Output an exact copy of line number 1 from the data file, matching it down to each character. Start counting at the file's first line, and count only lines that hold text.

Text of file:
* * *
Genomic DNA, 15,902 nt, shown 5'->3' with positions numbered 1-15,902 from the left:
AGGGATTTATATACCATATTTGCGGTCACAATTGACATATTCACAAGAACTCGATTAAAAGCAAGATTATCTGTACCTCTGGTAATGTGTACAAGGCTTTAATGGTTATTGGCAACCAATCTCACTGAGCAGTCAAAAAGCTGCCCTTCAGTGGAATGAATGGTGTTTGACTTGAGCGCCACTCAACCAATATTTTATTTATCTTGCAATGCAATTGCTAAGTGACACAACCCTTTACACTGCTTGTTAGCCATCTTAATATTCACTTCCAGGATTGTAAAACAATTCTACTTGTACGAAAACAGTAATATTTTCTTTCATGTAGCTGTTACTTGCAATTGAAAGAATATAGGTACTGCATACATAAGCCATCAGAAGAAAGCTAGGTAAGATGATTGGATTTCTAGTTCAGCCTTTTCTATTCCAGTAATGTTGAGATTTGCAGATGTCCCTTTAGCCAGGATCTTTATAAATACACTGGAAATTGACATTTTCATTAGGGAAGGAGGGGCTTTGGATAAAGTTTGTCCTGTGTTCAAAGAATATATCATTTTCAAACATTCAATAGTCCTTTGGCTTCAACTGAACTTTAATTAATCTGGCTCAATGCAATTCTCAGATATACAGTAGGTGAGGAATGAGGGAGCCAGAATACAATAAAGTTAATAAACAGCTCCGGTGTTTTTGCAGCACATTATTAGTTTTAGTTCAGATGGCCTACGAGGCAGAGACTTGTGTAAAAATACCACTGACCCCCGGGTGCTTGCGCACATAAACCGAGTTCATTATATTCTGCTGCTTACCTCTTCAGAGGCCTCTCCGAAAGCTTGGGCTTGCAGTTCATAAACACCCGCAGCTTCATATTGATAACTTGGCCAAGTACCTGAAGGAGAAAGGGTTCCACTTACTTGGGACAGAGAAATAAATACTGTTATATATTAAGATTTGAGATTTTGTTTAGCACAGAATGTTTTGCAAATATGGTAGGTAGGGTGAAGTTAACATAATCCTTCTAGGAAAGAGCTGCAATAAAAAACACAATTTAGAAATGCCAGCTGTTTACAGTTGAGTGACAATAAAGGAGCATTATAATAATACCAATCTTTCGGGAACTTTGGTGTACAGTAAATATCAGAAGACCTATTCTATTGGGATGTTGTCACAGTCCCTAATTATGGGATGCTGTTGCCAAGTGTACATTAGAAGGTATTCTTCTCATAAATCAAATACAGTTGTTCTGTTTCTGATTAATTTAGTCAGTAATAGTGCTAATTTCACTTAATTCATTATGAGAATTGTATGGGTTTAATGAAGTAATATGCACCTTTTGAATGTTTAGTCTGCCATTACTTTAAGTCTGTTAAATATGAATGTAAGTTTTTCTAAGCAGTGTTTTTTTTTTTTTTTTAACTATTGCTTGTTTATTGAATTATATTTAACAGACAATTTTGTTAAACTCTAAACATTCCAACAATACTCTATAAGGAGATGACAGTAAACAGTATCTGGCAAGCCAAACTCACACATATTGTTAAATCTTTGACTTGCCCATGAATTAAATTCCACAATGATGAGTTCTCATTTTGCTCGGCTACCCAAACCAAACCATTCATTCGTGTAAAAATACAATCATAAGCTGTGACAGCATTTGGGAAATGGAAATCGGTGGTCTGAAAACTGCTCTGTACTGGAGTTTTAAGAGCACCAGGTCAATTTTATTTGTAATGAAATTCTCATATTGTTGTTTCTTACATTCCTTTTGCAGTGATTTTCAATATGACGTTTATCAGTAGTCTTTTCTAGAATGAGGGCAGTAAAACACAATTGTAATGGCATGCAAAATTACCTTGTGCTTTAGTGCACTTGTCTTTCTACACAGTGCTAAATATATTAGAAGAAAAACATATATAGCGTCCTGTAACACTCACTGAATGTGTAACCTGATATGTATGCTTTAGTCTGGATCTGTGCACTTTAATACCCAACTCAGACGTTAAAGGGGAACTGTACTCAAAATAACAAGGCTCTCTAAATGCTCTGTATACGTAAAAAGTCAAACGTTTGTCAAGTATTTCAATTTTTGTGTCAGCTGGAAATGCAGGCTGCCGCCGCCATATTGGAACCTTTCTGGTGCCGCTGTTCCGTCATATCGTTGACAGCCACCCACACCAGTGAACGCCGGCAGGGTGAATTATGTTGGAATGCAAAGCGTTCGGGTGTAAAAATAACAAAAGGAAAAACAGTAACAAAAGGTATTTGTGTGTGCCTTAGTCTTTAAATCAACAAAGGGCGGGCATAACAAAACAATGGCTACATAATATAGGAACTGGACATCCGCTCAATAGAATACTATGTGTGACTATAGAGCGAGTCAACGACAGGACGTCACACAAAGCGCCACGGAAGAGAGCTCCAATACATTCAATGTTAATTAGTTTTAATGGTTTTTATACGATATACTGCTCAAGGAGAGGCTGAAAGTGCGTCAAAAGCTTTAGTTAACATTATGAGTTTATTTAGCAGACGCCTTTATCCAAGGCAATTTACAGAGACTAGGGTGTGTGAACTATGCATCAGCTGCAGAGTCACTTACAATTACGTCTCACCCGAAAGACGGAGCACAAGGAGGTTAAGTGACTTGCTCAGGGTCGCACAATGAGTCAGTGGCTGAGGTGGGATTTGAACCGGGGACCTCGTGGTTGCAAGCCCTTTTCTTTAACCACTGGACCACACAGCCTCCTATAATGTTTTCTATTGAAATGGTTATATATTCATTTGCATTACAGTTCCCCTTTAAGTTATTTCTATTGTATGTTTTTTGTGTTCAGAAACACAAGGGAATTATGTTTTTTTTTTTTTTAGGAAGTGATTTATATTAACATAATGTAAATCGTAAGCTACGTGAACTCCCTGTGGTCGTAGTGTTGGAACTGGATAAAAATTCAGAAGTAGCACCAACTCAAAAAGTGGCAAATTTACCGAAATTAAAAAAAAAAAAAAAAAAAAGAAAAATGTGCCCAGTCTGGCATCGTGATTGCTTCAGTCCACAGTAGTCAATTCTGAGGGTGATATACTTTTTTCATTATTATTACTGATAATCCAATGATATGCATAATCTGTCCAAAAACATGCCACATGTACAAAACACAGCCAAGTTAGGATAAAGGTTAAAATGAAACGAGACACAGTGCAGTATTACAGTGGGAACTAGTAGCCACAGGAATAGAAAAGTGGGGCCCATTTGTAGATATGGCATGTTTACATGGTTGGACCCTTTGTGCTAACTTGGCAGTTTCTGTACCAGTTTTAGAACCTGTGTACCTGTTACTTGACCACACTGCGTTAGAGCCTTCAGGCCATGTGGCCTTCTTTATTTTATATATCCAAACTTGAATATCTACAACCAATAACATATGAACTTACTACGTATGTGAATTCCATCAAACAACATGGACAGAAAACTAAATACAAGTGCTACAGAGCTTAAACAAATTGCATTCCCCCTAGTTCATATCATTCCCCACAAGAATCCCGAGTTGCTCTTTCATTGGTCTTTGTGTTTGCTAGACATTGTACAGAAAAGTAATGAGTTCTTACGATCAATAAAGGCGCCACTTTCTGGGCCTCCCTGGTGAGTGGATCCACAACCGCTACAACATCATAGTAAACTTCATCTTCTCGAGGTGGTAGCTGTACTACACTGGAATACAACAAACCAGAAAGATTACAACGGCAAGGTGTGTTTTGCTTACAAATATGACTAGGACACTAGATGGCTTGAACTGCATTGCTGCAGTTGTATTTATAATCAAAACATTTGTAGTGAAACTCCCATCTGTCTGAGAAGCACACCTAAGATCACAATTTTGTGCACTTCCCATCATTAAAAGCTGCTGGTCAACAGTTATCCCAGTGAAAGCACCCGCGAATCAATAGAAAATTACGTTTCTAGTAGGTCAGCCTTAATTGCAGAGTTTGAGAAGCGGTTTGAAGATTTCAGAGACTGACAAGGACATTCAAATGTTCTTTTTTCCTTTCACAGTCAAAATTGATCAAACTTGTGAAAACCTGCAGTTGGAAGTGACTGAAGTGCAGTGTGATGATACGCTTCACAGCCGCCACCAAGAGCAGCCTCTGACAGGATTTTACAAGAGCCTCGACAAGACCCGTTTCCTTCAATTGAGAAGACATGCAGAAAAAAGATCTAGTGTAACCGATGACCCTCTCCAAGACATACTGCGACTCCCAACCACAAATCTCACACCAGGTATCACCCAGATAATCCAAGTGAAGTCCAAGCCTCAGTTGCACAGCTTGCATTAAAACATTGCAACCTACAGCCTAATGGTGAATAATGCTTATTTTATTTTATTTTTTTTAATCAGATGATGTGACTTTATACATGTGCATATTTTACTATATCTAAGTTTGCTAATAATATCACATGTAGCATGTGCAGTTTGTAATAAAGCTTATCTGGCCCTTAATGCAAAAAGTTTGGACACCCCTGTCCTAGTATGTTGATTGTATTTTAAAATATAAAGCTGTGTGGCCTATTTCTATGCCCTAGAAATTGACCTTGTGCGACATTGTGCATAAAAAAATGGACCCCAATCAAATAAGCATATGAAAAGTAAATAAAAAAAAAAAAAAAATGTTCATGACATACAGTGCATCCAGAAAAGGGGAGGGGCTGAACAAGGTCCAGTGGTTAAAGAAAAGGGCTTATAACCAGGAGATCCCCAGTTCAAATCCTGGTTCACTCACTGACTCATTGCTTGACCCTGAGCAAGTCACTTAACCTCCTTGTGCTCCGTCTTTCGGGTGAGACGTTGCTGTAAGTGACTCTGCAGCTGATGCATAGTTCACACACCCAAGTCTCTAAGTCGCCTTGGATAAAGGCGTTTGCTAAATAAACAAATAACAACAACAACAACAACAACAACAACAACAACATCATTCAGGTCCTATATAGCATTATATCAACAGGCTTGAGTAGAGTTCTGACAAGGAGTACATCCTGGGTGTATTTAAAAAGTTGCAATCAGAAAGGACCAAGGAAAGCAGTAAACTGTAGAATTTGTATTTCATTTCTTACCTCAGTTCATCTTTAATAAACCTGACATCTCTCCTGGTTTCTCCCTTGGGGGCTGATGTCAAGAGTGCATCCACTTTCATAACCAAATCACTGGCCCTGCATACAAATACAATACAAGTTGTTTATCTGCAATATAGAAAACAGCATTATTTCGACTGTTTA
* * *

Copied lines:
Genomic DNA, 15,902 nt, shown 5'->3' with positions numbered 1-15,902 from the left: